Hamningberg is an abandoned fishing village in the extreme northeast corner of Norway. The village lies at the end of the road which is why it is considered to be «the End of Europe». It is only accesable in the summer months. During winter the road is closed and the only access is snowmobile. Most of the old traditional houses from the 1800s are still here. Unlike many other places in Finnmark county Hamningberg was not burnt by the Germans during WWII. The last stretch of road before Hamningberg, along the Barents Sea offers spectacular scenery. It is worth travelling all the way to the end just to enjoy that scenery.
I was visiting a friend on the Varanger Peninsula, which was my first trip to an arctic area. Since I live in the southernmost part of Norway I wanted to experience the special landscape, learn about the history and the people who live in this rather inhospitable part of our country.
The road from Vardø to Hamningberg runs along one of the National Scenic Routes in Norway. The only road connection to Hamningberg is via this 40 km. long stretch from Vardø. But this stretch is an exciting ride in itself. Seeing reindeer close to the road was for me just as exciting. They don't live in my part of the country.
The road is narrow and winding its way along the coast. It passes through a barren and desolate landscape - a "lunar landscape" that is unique in the world context. Sky, sea and mountains blend together and it felt like there is no particular distance between the elements.
We did some stops along the way to walk along old shorelines and took time to pick blueberries and mulberry. The landscape is composed of grey or black rocks with sharp edges. It did look a bit sinister in itself. We didn’t meet many other cars either. It was cloudy, but not dark. I quess that if dark clouds should appear it sertainly will add a dramatic touch to the scenery! It actually looks as a scene from Lord of the Rings.
There was peculiarity and silence over the landscape along this road. It's hard to explain, but it felt a bit like time stopped a bit.
Then we saw Hamningberg and knew we were at the end. We parked the car at a parking lot. There was a map of the village and an information board with a brief introduction to the history. Except for a few other cars, we were very alone, which added a bit of a ghostly atmosphere to the place.
But we started to read the information: Around year 1900 there were 250 people living in Hamningberg. Due to the rich resources Hamningberg was one the largest fishing villages in eastern Finnmark at that time. During the Pomor trade (which means trade between Russia and the people along the coast of northern Norway) Norway traded fish for timber. The houses are wooden, but there are no trees growing in that part of the country.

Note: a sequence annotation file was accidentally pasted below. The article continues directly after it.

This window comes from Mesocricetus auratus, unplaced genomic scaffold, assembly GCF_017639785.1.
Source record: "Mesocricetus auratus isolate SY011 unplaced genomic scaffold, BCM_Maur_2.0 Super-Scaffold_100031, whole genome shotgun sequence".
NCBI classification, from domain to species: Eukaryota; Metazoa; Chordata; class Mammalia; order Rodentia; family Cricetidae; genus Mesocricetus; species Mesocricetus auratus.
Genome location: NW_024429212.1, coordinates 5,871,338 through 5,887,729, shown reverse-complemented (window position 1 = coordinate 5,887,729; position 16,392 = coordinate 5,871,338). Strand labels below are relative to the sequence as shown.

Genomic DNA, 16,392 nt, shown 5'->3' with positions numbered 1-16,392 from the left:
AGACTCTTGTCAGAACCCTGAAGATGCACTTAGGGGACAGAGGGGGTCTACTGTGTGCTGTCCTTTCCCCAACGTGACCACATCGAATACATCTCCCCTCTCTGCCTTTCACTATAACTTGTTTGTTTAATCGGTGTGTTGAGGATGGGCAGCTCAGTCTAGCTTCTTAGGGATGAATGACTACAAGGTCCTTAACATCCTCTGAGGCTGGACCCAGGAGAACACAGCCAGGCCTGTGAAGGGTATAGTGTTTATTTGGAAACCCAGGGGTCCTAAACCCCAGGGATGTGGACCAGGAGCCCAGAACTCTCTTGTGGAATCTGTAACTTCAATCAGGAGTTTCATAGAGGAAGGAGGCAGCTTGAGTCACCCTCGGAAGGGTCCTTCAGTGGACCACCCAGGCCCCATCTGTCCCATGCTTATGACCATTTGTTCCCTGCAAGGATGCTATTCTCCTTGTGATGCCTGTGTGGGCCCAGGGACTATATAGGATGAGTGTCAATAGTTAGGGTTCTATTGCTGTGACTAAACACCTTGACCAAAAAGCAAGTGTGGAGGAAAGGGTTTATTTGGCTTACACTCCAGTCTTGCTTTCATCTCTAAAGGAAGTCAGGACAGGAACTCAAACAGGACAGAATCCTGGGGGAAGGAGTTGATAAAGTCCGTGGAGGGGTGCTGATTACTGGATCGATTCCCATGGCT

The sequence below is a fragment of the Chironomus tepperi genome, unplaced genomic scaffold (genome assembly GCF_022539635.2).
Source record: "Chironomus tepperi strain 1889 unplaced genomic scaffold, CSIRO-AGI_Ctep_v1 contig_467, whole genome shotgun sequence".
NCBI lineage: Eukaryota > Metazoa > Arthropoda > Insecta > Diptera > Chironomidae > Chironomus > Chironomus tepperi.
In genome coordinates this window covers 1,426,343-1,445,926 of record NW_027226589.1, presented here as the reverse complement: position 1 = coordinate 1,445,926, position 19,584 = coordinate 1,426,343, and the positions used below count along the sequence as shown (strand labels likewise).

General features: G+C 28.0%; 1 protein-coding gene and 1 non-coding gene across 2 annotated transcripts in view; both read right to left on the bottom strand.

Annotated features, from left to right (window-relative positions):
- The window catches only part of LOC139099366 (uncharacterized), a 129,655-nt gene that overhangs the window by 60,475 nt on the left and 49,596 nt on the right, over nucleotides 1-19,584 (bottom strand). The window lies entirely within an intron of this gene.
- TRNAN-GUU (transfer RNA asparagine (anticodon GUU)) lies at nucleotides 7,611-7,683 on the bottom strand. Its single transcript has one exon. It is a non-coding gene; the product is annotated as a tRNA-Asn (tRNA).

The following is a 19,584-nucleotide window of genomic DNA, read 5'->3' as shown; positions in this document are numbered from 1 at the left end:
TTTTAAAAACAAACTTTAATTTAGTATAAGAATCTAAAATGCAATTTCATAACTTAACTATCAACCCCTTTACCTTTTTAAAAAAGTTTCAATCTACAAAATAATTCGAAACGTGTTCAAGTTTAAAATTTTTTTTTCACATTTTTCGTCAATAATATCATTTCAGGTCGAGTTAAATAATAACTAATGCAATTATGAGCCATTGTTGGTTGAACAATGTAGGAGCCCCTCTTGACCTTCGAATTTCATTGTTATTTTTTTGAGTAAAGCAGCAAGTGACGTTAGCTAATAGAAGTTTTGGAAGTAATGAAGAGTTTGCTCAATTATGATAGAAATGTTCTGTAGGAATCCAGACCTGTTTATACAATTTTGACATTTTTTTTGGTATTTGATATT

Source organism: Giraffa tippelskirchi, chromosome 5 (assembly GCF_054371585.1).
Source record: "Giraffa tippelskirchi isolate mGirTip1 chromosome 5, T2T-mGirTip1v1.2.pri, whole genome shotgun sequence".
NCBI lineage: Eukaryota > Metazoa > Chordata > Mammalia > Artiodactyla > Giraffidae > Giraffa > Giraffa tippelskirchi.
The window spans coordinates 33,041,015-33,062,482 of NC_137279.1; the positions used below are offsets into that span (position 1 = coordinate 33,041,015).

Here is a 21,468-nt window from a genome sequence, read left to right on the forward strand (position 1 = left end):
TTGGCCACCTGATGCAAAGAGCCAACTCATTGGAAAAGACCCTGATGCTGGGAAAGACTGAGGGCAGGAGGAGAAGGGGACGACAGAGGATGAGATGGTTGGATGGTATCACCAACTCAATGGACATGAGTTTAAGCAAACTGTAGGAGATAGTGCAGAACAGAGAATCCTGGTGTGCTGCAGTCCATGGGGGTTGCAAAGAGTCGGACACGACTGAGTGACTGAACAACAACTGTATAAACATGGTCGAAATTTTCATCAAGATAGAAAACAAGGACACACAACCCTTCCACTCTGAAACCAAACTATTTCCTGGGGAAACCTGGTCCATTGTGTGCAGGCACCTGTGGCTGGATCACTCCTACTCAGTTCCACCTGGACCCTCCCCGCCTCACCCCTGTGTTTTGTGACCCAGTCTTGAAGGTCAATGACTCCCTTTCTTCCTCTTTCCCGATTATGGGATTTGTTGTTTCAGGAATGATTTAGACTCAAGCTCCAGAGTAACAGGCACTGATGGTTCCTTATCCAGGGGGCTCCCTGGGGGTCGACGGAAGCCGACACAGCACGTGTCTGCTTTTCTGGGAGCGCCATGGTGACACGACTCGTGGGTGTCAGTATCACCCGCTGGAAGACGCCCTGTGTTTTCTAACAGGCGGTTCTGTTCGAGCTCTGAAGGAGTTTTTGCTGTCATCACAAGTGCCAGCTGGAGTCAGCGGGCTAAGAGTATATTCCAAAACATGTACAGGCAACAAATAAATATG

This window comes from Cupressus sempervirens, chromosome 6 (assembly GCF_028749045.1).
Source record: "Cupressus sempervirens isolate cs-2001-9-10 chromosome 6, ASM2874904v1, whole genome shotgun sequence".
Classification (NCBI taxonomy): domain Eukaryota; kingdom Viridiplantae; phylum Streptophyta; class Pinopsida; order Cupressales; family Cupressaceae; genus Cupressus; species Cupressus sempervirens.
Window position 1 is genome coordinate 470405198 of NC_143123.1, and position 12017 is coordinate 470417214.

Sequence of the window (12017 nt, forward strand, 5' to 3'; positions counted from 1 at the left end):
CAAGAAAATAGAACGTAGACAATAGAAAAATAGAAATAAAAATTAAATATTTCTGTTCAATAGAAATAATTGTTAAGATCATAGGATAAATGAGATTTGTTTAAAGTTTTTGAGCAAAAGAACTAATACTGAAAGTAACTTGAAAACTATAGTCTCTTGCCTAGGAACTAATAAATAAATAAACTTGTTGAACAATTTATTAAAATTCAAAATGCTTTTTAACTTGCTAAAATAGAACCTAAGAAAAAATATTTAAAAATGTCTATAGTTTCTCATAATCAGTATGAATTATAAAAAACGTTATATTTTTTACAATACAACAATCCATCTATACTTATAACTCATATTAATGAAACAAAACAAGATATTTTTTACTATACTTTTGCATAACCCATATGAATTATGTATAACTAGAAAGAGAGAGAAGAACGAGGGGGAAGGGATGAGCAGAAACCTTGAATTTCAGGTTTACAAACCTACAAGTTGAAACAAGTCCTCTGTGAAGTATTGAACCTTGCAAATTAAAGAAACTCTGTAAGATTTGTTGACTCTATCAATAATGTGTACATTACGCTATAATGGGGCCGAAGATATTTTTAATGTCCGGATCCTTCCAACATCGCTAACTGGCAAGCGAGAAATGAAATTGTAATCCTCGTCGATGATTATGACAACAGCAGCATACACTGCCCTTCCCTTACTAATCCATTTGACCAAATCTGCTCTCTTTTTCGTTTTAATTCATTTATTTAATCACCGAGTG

Today the houses are empty except for a few who live here in the summer months. The depopulation began at the same time as the modernization of fisheries around the turn of the century. The people here had then given up the long battle to get a larger quay. Without it only small boats could fish from here. The fishing village with its traditions closed and only a few retirees remained. The end came in 1965 and the last people moved out in the 1970s.
We took a look at the little church which has been closed for years. We found this photo on one of the walls. It’s a photo of the last 3 permanent residents. Below it says that the last one left in 1978.
As we walked around among the buildings we had noticed some activity that testified that someone lives here. An elderly man mending his small boat talked to us and could tell us about the different traditional houses here. Some were built in the 1800s. Some after 1900. He pointed out some of the houses and said that many of them were prefabricated in Russia and were only put together after arrival in the village. These old, empty houses are standing as silent witnesses of a bygone era.
This stone tells the story of the rescue operation carried out by the rescue ship "Colin Archer" on May 20th and 21th 1894. The old man told us that it was the first year the ship was put into operation. On the night of May 20th there was a storm in the area. Although many of the boats were already on shore there were several vessels at sea. Therefore, a message was sent to Vardø where the only ship advisable to leave port was RS "Colin Archer". They managed to rescue 22 people with whom they returned to Vardø. They had to set out again and rescue 14 people after 18 hours of effort. This rescue operation was important for the newly formed Rescue Company and the people along the Barents Sea. I had not heard the excact story before, but I had heard the name «Colin Archer» before.
We left the old man and walked to the end of the road to the small lighthouse and along an arctic beach spotting for whales. We did not see any, but enjoyed the total tranquility. Hamningberg is a place time seems to stand still. One can only image what it must have been like living here.
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